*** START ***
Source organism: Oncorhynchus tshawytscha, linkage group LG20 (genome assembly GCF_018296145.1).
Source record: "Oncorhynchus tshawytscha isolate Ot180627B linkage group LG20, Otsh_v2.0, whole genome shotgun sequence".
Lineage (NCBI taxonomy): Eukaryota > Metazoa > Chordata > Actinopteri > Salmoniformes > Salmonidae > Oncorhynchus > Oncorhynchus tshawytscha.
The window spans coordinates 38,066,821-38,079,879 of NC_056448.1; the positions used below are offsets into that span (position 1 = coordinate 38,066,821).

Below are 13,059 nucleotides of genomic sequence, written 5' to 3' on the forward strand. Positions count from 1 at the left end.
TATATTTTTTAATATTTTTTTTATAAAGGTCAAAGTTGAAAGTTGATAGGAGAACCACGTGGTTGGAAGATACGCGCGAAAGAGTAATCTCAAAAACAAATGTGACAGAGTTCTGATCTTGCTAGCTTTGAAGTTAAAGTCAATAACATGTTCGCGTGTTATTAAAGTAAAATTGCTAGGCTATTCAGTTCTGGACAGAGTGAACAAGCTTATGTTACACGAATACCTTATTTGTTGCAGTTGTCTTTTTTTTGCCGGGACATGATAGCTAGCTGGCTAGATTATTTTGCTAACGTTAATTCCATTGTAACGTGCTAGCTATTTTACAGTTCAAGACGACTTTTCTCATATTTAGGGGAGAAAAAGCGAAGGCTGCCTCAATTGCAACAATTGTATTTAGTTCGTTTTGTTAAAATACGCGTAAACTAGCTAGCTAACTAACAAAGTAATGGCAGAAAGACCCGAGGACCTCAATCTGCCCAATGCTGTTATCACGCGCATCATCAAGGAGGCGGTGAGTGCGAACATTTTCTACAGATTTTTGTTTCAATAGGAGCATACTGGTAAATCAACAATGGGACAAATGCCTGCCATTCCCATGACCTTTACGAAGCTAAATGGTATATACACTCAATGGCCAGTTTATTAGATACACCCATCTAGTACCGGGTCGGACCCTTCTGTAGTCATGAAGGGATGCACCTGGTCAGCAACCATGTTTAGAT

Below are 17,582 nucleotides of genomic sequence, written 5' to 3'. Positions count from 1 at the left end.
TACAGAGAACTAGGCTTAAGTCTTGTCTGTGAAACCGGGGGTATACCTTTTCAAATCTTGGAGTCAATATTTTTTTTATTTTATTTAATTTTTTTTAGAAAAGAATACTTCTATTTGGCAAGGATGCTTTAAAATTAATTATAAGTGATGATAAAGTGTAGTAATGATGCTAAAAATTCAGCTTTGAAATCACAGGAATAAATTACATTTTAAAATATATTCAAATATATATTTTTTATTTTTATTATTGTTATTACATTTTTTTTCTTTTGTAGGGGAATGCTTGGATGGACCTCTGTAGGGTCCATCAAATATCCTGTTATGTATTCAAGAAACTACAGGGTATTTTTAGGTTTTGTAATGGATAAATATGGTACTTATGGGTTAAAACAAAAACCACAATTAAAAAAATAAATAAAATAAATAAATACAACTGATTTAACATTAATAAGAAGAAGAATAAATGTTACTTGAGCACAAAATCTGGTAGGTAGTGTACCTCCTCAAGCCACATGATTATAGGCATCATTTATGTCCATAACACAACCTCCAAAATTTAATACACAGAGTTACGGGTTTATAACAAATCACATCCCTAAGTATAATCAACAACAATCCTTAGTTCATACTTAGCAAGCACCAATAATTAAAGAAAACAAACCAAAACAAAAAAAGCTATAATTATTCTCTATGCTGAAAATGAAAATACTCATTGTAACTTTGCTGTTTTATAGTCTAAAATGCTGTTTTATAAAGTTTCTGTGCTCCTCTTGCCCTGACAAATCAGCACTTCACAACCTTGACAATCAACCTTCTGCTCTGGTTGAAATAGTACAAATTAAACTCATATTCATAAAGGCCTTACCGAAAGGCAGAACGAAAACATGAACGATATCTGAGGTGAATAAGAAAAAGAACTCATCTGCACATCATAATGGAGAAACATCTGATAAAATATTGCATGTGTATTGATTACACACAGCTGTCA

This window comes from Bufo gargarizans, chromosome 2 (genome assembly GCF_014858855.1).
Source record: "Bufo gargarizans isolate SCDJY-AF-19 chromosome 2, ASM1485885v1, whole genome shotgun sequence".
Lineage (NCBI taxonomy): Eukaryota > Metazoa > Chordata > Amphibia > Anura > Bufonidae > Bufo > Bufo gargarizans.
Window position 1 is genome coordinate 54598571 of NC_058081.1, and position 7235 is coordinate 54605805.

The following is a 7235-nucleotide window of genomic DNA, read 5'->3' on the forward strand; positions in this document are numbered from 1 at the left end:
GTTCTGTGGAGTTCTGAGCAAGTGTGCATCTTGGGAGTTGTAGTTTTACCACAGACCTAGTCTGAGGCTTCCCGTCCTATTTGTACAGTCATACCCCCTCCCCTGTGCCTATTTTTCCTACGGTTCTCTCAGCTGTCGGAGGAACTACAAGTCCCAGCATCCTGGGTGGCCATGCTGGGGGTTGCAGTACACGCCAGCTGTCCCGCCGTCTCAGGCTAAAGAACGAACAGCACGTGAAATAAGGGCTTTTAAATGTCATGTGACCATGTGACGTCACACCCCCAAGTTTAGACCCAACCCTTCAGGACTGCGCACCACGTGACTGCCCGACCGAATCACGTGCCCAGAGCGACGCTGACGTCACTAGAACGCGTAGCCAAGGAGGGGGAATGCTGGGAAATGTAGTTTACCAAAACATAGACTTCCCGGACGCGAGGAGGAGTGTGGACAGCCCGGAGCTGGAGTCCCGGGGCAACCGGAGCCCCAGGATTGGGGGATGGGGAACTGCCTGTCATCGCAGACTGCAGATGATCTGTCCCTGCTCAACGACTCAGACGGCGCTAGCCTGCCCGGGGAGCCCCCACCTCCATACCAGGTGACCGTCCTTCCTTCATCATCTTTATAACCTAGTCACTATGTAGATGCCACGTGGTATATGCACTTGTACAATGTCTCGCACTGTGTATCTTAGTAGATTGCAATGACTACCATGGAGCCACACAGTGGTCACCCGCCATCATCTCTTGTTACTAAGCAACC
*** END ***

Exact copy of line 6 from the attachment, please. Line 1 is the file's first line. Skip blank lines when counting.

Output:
TATATTTTTTAATATTTTTTTTATAAAGGTCAAAGTTGAAAGTTGATAGGAGAACCACGTGGTTGGAAGATACGCGCGAAAGAGTAATCTCAAAAACAAATGTGACAGAGTTCTGATCTTGCTAGCTTTGAAGTTAAAGTCAATAACATGTTCGCGTGTTATTAAAGTAAAATTGCTAGGCTATTCAGTTCTGGACAGAGTGAACAAGCTTATGTTACACGAATACCTTATTTGTTGCAGTTGTCTTTTTTTTGCCGGGACATGATAGCTAGCTGGCTAGATTATTTTGCTAACGTTAATTCCATTGTAACGTGCTAGCTATTTTACAGTTCAAGACGACTTTTCTCATATTTAGGGGAGAAAAAGCGAAGGCTGCCTCAATTGCAACAATTGTATTTAGTTCGTTTTGTTAAAATACGCGTAAACTAGCTAGCTAACTAACAAAGTAATGGCAGAAAGACCCGAGGACCTCAATCTGCCCAATGCTGTTATCACGCGCATCATCAAGGAGGCGGTGAGTGCGAACATTTTCTACAGATTTTTGTTTCAATAGGAGCATACTGGTAAATCAACAATGGGACAAATGCCTGCCATTCCCATGACCTTTACGAAGCTAAATGGTATATACACTCAATGGCCAGTTTATTAGATACACCCATCTAGTACCGGGTCGGACCCTTCTGTAGTCATGAAGGGATGCACCTGGTCAGCAACCATGTTTAGAT